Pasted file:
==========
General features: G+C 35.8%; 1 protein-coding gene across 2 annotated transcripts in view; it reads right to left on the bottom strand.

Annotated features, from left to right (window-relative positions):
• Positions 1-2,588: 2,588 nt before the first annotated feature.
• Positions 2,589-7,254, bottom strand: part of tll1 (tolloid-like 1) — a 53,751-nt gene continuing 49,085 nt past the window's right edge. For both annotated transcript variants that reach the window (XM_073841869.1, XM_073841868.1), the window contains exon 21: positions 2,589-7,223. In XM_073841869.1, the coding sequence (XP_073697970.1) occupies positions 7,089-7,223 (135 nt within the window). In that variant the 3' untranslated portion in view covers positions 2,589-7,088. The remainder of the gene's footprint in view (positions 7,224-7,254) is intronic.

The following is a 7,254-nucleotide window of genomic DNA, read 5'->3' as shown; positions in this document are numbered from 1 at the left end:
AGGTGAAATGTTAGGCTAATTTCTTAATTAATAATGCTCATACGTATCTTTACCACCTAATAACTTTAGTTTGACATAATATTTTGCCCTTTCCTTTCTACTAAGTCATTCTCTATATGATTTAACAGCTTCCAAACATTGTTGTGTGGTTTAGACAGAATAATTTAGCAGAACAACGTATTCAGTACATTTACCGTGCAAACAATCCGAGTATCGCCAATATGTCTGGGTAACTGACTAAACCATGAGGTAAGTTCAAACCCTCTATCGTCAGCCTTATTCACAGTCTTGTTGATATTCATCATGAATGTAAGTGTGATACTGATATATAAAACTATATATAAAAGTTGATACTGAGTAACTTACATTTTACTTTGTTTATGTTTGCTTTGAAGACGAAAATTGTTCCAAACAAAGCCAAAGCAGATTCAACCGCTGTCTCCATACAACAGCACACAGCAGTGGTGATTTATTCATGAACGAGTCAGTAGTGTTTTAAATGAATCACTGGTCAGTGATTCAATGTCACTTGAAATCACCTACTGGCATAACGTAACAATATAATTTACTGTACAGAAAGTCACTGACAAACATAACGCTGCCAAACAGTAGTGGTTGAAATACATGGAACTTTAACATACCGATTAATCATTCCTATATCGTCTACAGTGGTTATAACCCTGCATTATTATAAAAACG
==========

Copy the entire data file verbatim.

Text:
General features: G+C 35.8%; 1 protein-coding gene across 2 annotated transcripts in view; it reads right to left on the bottom strand.

Annotated features, from left to right (window-relative positions):
• Positions 1-2,588: 2,588 nt before the first annotated feature.
• Positions 2,589-7,254, bottom strand: part of tll1 (tolloid-like 1) — a 53,751-nt gene continuing 49,085 nt past the window's right edge. For both annotated transcript variants that reach the window (XM_073841869.1, XM_073841868.1), the window contains exon 21: positions 2,589-7,223. In XM_073841869.1, the coding sequence (XP_073697970.1) occupies positions 7,089-7,223 (135 nt within the window). In that variant the 3' untranslated portion in view covers positions 2,589-7,088. The remainder of the gene's footprint in view (positions 7,224-7,254) is intronic.

The following is a 7,254-nucleotide window of genomic DNA, read 5'->3' as shown; positions in this document are numbered from 1 at the left end:
AGGTGAAATGTTAGGCTAATTTCTTAATTAATAATGCTCATACGTATCTTTACCACCTAATAACTTTAGTTTGACATAATATTTTGCCCTTTCCTTTCTACTAAGTCATTCTCTATATGATTTAACAGCTTCCAAACATTGTTGTGTGGTTTAGACAGAATAATTTAGCAGAACAACGTATTCAGTACATTTACCGTGCAAACAATCCGAGTATCGCCAATATGTCTGGGTAACTGACTAAACCATGAGGTAAGTTCAAACCCTCTATCGTCAGCCTTATTCACAGTCTTGTTGATATTCATCATGAATGTAAGTGTGATACTGATATATAAAACTATATATAAAAGTTGATACTGAGTAACTTACATTTTACTTTGTTTATGTTTGCTTTGAAGACGAAAATTGTTCCAAACAAAGCCAAAGCAGATTCAACCGCTGTCTCCATACAACAGCACACAGCAGTGGTGATTTATTCATGAACGAGTCAGTAGTGTTTTAAATGAATCACTGGTCAGTGATTCAATGTCACTTGAAATCACCTACTGGCATAACGTAACAATATAATTTACTGTACAGAAAGTCACTGACAAACATAACGCTGCCAAACAGTAGTGGTTGAAATACATGGAACTTTAACATACCGATTAATCATTCCTATATCGTCTACAGTGGTTATAACCCTGCATTATTATAAAAACG